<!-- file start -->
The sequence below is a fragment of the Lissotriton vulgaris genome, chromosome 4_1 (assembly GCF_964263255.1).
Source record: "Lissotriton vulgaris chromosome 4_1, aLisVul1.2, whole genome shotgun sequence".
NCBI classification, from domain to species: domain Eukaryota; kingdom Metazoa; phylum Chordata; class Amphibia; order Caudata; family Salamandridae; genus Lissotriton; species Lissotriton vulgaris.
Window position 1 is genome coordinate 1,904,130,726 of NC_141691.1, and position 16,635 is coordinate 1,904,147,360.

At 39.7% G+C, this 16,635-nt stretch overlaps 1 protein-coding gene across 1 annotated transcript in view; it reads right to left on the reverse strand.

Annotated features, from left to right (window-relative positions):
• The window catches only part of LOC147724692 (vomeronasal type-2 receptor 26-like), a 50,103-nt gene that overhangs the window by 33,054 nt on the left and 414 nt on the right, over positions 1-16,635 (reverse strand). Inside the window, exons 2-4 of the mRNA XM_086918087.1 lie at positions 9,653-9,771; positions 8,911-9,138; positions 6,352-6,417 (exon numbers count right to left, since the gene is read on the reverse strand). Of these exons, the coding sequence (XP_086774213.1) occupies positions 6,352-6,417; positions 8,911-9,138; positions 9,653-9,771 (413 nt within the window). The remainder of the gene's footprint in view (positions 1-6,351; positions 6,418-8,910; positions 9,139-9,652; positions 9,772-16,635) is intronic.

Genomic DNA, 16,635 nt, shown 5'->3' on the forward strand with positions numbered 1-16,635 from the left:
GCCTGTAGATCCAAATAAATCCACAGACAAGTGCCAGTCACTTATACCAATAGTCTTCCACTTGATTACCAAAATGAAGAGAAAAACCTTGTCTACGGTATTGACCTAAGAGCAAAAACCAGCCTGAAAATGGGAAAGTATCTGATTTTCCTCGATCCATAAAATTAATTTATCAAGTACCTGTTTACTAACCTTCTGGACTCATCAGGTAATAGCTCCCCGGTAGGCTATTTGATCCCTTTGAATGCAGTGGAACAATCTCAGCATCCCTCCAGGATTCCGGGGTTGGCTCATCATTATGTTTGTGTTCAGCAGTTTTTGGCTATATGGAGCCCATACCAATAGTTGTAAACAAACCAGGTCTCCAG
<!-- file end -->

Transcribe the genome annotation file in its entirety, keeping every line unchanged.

The sequence below is a fragment of the Lissotriton vulgaris genome, chromosome 4_1 (assembly GCF_964263255.1).
Source record: "Lissotriton vulgaris chromosome 4_1, aLisVul1.2, whole genome shotgun sequence".
NCBI classification, from domain to species: domain Eukaryota; kingdom Metazoa; phylum Chordata; class Amphibia; order Caudata; family Salamandridae; genus Lissotriton; species Lissotriton vulgaris.
Window position 1 is genome coordinate 1,904,130,726 of NC_141691.1, and position 16,635 is coordinate 1,904,147,360.

At 39.7% G+C, this 16,635-nt stretch overlaps 1 protein-coding gene across 1 annotated transcript in view; it reads right to left on the reverse strand.

Annotated features, from left to right (window-relative positions):
• The window catches only part of LOC147724692 (vomeronasal type-2 receptor 26-like), a 50,103-nt gene that overhangs the window by 33,054 nt on the left and 414 nt on the right, over positions 1-16,635 (reverse strand). Inside the window, exons 2-4 of the mRNA XM_086918087.1 lie at positions 9,653-9,771; positions 8,911-9,138; positions 6,352-6,417 (exon numbers count right to left, since the gene is read on the reverse strand). Of these exons, the coding sequence (XP_086774213.1) occupies positions 6,352-6,417; positions 8,911-9,138; positions 9,653-9,771 (413 nt within the window). The remainder of the gene's footprint in view (positions 1-6,351; positions 6,418-8,910; positions 9,139-9,652; positions 9,772-16,635) is intronic.

Genomic DNA, 16,635 nt, shown 5'->3' on the forward strand with positions numbered 1-16,635 from the left:
GCCTGTAGATCCAAATAAATCCACAGACAAGTGCCAGTCACTTATACCAATAGTCTTCCACTTGATTACCAAAATGAAGAGAAAAACCTTGTCTACGGTATTGACCTAAGAGCAAAAACCAGCCTGAAAATGGGAAAGTATCTGATTTTCCTCGATCCATAAAATTAATTTATCAAGTACCTGTTTACTAACCTTCTGGACTCATCAGGTAATAGCTCCCCGGTAGGCTATTTGATCCCTTTGAATGCAGTGGAACAATCTCAGCATCCCTCCAGGATTCCGGGGTTGGCTCATCATTATGTTTGTGTTCAGCAGTTTTTGGCTATATGGAGCCCATACCAATAGTTGTAAACAAACCAGGTCTCCAG